I am bringing to your knowledge, pls talk to Mr. Hegde, Mlabs regarding unauthorised distributors supplied by duplicate items. Mlabs has placed the TLC plates order with Orange Trader, Bombay.(unauthorized distributor.) But, they have supplied Merck Duplicate items to Veerasandra plant. Now customer has asked us to give the Merck Authorised Distributors Names. Based on our mail communication, they want to reject the material. So, Can I send a mail communication to Mlabs, like we have authorised only three distributor are chem, Sri scientific SM Scientifics.

Thanks. Regards, Rameshkumar, D

Peter M replied on Poland Permalink

5.5 Once again: randomization vs. comparability

Apart from the rather explicit rhetoric of a “valid framework”, there is also always the implicit logic of the experiment. Thus, although the received theory emphasizes that “actual balance has nothing to do with validity of statistical inference; it is an issue of efficiency only” [ 41 ]; comparability turns out to be crucial:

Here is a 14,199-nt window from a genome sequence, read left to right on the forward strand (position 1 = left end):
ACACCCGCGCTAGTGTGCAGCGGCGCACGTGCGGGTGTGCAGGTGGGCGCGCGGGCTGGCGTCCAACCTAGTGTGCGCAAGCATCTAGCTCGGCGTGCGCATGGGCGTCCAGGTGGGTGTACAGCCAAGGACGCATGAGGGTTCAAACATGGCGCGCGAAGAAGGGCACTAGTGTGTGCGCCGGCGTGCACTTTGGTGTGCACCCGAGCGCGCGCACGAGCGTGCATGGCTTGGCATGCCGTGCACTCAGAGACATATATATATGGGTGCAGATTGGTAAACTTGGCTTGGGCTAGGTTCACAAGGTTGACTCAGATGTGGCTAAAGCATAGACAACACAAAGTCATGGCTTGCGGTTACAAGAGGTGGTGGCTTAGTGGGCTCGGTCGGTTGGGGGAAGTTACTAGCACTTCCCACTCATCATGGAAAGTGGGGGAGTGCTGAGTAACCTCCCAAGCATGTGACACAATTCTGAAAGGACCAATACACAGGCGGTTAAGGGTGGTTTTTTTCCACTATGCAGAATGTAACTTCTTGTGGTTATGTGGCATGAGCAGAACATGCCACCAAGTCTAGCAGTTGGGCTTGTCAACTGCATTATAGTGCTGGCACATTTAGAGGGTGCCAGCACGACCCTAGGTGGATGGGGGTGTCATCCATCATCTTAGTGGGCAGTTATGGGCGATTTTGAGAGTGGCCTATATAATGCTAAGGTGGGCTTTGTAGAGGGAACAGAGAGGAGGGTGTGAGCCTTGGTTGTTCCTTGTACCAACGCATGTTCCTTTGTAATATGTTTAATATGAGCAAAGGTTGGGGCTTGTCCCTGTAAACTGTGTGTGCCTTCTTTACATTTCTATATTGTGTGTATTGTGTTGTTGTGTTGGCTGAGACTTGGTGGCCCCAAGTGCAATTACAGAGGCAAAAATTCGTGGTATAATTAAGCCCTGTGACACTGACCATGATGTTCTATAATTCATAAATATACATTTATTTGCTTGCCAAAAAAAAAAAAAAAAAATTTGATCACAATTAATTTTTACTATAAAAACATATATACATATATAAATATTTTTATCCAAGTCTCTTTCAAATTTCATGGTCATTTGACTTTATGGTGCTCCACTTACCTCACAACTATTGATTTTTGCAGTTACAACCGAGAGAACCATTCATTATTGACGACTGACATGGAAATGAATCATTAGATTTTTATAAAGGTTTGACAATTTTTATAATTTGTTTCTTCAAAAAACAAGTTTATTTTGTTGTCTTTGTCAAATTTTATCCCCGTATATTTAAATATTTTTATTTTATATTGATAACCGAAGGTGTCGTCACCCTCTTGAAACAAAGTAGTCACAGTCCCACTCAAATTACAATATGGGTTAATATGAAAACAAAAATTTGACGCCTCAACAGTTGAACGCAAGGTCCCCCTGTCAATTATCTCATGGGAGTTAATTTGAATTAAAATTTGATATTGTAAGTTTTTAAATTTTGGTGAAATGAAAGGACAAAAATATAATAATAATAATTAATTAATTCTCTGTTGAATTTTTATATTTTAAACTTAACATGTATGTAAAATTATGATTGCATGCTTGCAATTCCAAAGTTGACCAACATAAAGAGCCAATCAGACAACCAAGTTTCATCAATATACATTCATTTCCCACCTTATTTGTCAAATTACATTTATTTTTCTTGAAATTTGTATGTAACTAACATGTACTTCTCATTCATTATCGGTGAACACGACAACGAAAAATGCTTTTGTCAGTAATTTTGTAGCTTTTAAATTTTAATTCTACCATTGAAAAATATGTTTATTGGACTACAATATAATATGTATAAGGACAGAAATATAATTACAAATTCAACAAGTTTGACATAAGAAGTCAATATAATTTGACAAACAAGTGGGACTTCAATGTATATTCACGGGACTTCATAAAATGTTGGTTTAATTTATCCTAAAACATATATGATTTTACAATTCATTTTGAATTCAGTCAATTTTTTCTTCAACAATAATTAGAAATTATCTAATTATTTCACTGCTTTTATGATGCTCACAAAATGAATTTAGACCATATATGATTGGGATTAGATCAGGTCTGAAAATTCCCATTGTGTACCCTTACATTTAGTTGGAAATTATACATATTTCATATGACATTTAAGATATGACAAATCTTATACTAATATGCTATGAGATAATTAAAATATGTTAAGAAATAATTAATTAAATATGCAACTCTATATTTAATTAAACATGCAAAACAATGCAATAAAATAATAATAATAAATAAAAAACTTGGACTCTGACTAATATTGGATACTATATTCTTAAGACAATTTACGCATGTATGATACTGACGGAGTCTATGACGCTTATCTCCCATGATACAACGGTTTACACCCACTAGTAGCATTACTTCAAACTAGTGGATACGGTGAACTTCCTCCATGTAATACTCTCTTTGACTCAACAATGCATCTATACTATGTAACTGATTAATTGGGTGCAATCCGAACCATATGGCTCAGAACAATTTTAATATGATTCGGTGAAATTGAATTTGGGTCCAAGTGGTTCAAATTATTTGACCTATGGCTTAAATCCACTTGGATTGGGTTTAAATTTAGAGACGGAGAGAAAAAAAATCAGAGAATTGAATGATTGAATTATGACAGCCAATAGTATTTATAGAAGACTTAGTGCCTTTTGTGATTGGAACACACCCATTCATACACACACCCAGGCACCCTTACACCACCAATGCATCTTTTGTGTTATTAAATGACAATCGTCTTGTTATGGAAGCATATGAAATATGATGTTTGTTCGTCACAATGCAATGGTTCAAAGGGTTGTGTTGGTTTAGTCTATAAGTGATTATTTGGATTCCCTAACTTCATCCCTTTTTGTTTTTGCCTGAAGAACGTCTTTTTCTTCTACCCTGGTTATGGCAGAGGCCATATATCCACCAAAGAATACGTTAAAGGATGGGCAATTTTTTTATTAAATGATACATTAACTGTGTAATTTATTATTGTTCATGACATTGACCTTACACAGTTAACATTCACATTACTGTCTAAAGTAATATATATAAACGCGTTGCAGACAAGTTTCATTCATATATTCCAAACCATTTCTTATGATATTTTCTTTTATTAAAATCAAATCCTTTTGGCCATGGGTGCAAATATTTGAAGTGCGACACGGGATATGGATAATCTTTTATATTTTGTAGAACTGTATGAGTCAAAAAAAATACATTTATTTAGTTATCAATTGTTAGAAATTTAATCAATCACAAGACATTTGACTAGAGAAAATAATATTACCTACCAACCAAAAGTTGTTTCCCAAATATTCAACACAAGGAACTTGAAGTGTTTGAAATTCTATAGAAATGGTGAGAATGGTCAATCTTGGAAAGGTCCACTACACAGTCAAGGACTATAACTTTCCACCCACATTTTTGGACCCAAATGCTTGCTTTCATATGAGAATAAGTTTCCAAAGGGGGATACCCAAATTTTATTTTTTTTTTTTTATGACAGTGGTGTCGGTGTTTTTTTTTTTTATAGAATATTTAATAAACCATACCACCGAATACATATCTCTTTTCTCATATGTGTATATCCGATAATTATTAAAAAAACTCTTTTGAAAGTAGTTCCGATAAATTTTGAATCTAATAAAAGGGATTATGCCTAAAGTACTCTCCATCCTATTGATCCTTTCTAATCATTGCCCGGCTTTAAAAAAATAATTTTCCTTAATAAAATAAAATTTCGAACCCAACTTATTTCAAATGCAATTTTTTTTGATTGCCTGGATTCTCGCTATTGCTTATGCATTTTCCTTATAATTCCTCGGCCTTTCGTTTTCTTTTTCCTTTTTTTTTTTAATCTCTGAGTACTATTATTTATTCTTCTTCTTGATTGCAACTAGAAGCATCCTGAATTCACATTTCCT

Many, if not most, of those supporting randomization rush to mention that it promotes similar groups. Nowadays, only a small minority bases its inferences on the known permutation distribution created by the process of randomization; but an overwhelming majority checks for comparability. Reviewers of experimental studies routinely request that authors provide randomization checks, that is, statistical tests designed to substantiate the equivalence of and . At least, in almost every article a list of covariates—with their groupwise means and standard errors—can be found.